Huggett, Jeremy. ‘A Manifesto for an Introspective Digital Archaeology’. Open Archaeology 2015, Vol. 1, pp 86–95, available from  Accessed on 26 November 2016.

Huggett, Jeremy. ’Let’s Talk About Digital Archaeology’.  Introspective Digital Archaeology, 10 May 2016, available from  Accessed on 26 November 2016.

Renfrew, Colin and Paul Bahn.  Archaeology: Theories, Methods and Practices.  Thames & Hudson, 2012.


In today’s world,  the  ubiquitous destruction  and looting of cultural heritage sites are the consequences of human conflict and poverty . The digital reconstruction of ancient structures and artefacts plays a crucial role in the conservation,  preservation and recording of our past .

In the article Should museums be recreating the past by  Mark Sinclair, he gives a number of positive examples about the recording of cultural heritage objects.  The part I found really interesting is the section on the huge casts of Trajan’s column which are held in the V&A Museum.  These  casts were taken in the 1860s and are understood to be in a better state of preservation than the original in Rome, due to pollution and weather erosion.  It is worthy to note that the details of the casts have survived better than on the original, hence being a valuable historical record in itself (Sinclair 4). The  empirical proof that casting was successful in the recreation of the iconographic narrative on Trajan’s column only solidifies the pro-argument.

The replication of  artefacts through  3D scanning and printing is a contentious area.


With the vast growth of digital technology, and the ambiguity of copyright/ownership laws, it is getting progressively harder to stop such activities being committed.  There are also those who disparage  computer technology as a whole, with the negative connotation such as “technological fetishism” being used to throw scorn on  Western capitalistic  consumerism (Huggett 82).  On reflection, one can construe a sense of logic from Huggett’s article in terms of cost and the accessibility of this technology and its software, but it is hard to deny that digital technology has brought mankind to another level in all fields and disciplines.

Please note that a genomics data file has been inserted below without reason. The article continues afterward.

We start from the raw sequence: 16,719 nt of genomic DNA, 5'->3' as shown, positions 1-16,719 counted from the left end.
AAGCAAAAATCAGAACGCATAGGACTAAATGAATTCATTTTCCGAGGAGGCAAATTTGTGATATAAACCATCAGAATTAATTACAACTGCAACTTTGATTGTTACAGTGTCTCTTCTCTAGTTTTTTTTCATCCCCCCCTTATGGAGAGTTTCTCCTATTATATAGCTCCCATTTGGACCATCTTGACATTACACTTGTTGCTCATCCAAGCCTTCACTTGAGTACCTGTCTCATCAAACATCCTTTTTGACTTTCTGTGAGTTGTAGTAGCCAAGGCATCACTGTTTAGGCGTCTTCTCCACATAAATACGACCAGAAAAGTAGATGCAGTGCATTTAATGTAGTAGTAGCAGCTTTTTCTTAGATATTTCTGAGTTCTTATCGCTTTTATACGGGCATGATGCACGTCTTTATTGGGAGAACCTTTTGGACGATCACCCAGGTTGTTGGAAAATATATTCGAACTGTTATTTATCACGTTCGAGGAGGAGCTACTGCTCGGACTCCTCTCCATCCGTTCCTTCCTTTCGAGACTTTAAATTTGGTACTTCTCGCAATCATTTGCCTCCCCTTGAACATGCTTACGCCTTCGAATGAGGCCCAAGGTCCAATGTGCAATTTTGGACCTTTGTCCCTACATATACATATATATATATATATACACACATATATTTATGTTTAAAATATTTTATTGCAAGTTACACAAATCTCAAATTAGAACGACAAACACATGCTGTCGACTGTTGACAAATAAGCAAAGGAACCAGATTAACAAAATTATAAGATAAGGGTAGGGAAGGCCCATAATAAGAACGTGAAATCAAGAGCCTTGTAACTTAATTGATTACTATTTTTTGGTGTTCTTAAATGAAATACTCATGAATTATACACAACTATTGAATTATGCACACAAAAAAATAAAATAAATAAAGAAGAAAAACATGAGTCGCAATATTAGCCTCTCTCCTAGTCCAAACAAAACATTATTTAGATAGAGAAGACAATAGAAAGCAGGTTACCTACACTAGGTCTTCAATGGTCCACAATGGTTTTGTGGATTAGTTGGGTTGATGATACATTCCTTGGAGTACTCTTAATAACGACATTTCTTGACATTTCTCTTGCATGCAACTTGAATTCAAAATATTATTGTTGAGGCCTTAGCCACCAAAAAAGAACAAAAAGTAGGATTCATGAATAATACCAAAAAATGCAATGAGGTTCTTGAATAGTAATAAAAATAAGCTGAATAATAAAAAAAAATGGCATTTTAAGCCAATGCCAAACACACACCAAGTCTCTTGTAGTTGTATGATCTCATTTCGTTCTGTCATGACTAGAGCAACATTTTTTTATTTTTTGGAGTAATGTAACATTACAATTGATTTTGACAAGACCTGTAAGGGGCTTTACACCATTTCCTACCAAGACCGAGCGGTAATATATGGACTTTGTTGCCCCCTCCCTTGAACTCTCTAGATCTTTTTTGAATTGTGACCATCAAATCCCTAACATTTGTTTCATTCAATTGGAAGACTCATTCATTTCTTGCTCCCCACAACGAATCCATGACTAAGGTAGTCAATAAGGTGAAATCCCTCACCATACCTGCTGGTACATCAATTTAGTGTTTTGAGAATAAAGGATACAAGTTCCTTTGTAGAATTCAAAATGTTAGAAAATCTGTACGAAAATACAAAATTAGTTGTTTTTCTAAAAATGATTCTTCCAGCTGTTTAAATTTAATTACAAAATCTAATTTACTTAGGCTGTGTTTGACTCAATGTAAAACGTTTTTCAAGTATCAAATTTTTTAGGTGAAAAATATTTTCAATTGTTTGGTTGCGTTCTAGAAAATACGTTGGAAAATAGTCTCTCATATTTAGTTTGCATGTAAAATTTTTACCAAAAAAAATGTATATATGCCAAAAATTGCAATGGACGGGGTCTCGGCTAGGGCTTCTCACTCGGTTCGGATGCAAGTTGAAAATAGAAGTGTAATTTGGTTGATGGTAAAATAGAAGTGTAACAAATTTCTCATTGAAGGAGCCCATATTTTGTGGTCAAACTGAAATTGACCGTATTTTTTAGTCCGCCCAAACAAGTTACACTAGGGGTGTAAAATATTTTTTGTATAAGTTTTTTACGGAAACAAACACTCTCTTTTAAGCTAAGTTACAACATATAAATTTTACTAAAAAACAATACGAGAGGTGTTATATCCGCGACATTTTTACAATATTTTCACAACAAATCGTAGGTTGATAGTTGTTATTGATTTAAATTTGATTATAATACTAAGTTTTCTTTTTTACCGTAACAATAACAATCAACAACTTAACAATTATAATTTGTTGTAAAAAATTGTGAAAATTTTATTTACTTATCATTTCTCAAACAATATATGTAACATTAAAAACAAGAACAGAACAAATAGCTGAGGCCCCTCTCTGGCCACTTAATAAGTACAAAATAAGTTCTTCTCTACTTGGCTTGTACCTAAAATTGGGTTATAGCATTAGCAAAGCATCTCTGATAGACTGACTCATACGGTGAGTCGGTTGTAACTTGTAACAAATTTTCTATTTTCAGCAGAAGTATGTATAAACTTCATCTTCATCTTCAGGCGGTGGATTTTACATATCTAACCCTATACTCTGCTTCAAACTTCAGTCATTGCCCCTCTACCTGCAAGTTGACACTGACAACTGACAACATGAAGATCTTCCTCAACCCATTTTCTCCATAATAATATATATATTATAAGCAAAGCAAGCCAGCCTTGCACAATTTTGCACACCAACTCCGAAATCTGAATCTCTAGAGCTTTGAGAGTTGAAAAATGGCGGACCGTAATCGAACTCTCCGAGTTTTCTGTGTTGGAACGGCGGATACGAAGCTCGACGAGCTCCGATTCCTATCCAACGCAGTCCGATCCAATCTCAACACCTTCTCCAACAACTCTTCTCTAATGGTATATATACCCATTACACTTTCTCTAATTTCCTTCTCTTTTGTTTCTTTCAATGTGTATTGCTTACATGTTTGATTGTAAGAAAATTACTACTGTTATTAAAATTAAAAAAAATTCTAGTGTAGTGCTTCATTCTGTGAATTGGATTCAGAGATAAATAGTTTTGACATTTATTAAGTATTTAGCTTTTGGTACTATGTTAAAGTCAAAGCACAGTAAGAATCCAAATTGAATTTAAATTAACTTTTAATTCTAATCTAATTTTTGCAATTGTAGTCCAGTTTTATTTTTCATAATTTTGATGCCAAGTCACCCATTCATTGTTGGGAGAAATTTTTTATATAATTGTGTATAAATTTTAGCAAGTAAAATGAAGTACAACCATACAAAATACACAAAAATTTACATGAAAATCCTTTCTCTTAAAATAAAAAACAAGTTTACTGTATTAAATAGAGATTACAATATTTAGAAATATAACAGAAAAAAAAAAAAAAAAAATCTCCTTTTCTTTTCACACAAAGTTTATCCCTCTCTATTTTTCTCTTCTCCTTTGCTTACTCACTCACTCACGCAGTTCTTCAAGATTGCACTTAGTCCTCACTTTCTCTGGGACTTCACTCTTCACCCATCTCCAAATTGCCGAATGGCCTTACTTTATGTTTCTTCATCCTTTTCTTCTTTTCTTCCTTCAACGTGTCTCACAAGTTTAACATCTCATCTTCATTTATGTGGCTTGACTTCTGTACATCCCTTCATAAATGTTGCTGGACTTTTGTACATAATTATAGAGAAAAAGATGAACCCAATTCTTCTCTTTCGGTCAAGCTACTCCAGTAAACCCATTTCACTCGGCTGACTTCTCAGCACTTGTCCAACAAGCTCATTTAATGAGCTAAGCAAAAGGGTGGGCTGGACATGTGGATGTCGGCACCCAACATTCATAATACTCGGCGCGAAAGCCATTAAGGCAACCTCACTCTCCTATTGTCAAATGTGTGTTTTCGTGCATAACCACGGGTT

When thinking about the recreation of the past through digitisation, it is difficult to comprehend this experience due to the immateriality of the digital world.  This world that is devoid of any substance we can touch or  smell is inconceivably  weird (Jeffrey 145).  For some people, this digital experience is disengaging  and  devoid of any physical sensation, moreover, it does not hold the same auratic feeling, that authentic  museum artefacts emanate.  Authentic artefacts, such as  bronze coins  go through an aging process, where they develop a patina.  In time, this patina  becomes tarnished and coloured by oxidisation,  due to the chemical composition in the soil. This authenticity is hard to replicate and does not seem to trigger the same response whilst experiencing a digital version of the same artefact.   Jeffrey argues that this aura can indeed migrate from the original artefacts to their digital or physical reproductions by “becoming part of the ongoing biography of the original” and also depending on “how good or bad the reproduction is” (Jeffrey 148).   In my view, I do not think that one can replicate the aura surrounding an ancient monument or artefact.  All ancient objects have a biography, one could choose the Parthenon Marbles as an example.  These sculptures have such an important historical pedigree.  They were sculpted during the Periclean building program in the 5th century B.C.E and were housed inside the famous Parthenon.  In my opinion, I think it would be impossible to experience the same level of euphoria with a digitised scan of the Parthenon or of any ancient artefact.

I do believe that museums should recreate the past through digitisation.  One cannot argue that digitisation is progressive and beneficial to humanities in relation to conservation and preservation.  In my opinion, visitors to a museum cannot have an auratic experience through conceptualisation alone.  Digitisation can be used in conjunction with the authentic artefacts to create an enhanced experience.


Jeffrey, Stuart.  “Challenging Heritage Visualisation: Beauty, Aura and Democratisation”. Open Archaeology , 2015, pp. 144-152,  Accessed on 24 October 2016.